Synopses & Reviews
Robert Sedgewick has thoroughly rewritten and substantially expanded and updated his popular work to provide current and comprehensive coverage of important algorithms and data structures. Christopher Van Wyk and Sedgewick have developed new C++ implementations that both express the methods in a concise and direct manner, and also provide programmers with the practical means to test them on real applications.
Many new algorithms are presented, and the explanations of each algorithm are much more detailed than in previous editions. A new text design and detailed, innovative figures, with accompanying commentary, greatly enhance the presentation. The third edition retains the successful blend of theory and practice that has made Sedgewick's work an invaluable resource for more than 250,000 programmers!
This particular book, Parts 1n4, represents the essential first half of Sedgewick's complete work. It provides extensive coverage of fundamental data structures and algorithms for sorting, searching, and related applications. Although the substance of the book applies to programming in any language, the implementations by Van Wyk and Sedgewick also exploit the natural match between C++ classes and ADT implementations.Highlights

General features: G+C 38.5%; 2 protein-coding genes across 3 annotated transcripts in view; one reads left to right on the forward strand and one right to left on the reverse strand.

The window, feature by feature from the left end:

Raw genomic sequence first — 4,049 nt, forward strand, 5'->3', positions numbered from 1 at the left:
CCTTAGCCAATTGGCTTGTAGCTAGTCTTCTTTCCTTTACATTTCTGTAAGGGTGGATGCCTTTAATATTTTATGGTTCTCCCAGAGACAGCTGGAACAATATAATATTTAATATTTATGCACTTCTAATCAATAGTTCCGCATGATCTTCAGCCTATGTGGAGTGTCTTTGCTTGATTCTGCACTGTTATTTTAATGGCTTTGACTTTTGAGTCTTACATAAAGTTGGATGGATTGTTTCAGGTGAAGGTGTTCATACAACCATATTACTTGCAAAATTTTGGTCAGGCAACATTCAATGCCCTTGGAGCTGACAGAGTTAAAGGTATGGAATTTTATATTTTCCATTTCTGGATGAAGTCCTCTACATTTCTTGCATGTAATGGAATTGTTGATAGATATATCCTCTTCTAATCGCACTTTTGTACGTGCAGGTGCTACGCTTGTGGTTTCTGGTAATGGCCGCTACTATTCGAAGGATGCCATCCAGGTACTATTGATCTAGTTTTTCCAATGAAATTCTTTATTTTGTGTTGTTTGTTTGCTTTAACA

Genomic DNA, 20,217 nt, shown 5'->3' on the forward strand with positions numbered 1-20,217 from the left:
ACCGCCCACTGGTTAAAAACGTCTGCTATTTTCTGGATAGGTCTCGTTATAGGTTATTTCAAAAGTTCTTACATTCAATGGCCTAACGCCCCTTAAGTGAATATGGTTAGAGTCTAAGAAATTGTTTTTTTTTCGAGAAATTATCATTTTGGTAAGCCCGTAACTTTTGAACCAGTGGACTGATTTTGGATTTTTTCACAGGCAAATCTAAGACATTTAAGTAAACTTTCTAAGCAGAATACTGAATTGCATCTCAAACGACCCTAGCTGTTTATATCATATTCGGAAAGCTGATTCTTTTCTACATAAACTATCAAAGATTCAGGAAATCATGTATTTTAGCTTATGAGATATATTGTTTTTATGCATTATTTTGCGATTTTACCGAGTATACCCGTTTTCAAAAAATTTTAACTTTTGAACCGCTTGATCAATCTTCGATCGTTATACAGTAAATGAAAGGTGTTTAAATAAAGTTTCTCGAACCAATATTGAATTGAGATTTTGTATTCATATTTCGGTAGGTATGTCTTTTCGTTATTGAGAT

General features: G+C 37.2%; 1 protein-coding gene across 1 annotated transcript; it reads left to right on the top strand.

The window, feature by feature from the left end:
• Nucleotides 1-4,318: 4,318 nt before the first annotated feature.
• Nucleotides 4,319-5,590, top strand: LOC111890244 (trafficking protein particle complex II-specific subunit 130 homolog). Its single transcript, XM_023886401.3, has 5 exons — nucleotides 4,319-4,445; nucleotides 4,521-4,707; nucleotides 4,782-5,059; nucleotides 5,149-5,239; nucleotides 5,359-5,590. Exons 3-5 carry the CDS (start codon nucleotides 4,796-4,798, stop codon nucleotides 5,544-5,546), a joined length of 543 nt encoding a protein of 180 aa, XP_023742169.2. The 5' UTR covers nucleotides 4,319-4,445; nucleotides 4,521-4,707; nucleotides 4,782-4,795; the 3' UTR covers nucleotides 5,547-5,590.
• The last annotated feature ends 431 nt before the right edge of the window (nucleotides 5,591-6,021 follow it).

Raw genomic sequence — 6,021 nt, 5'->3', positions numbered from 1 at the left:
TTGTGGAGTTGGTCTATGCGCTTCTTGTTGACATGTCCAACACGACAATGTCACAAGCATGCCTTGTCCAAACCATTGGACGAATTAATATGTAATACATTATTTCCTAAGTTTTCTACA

- Expanded coverage of arrays, linked lists, strings, trees, and other basic data structures
- Greater emphasis on abstract data types (ADTs), modular programming, object-oriented programming, and C++ classes than in previous editions
- Over 100 algorithms for sorting, selection, priority queue ADT implementations, and symbol table ADT (searching) implementations
- New implementations of binomial queues, multiway radix sorting, randomized BSTs, splay trees, skip lists, multiway tries, B trees, extendible hashing, and much more
- Increased quantitative information about the algorithms, giving you a basis for comparing them
- Over 1000 new exercises to help you learn the properties of algorithms
Whether you are learning the algorithms for the first time or wish to have up-to-date reference material that incorporates new programming styles with classic and new algorithms, you will find a wealth of useful information in this book.
The algorithms included here cover a broad range of fundamental and more advanced methods: sorting, searching, string-processing, geometric, graph, and mathematical algorithms. Readers will see how key algorithms can be implemented, run, debugged, and used in real applications--plus why some algorithms are to be preferred over others.
The latest addition to Robert Sedgewick's popular series of bookscarries his comprehensive collection of algorithms into anobject-oriented programming (OOP) environment with implementationin the C++ programming language. These algorithms cover a broadrange of fundamental and more advanced methods: sorting,searching, string-processing, geometric, graph, and mathematicalalgorithms. The algorithms are all expressed in terms of conciseimplementations in C++, so that readers can both appreciate theirbasic properties and test them on real applications.
The treatment of analysis of algorithsm is carefully developed. When appropriate, analytic results are discussed to illustratewhy certain algorithms are prefered, and in some cases, therelationship of the proactical algorithms being discussed topurely theoretical results is also described.
The ultimate aim of the book is to improve programming practice,whatever the environment, whatever the implementation language. Sedgweick describes the basic methods to be considered in everycase. Features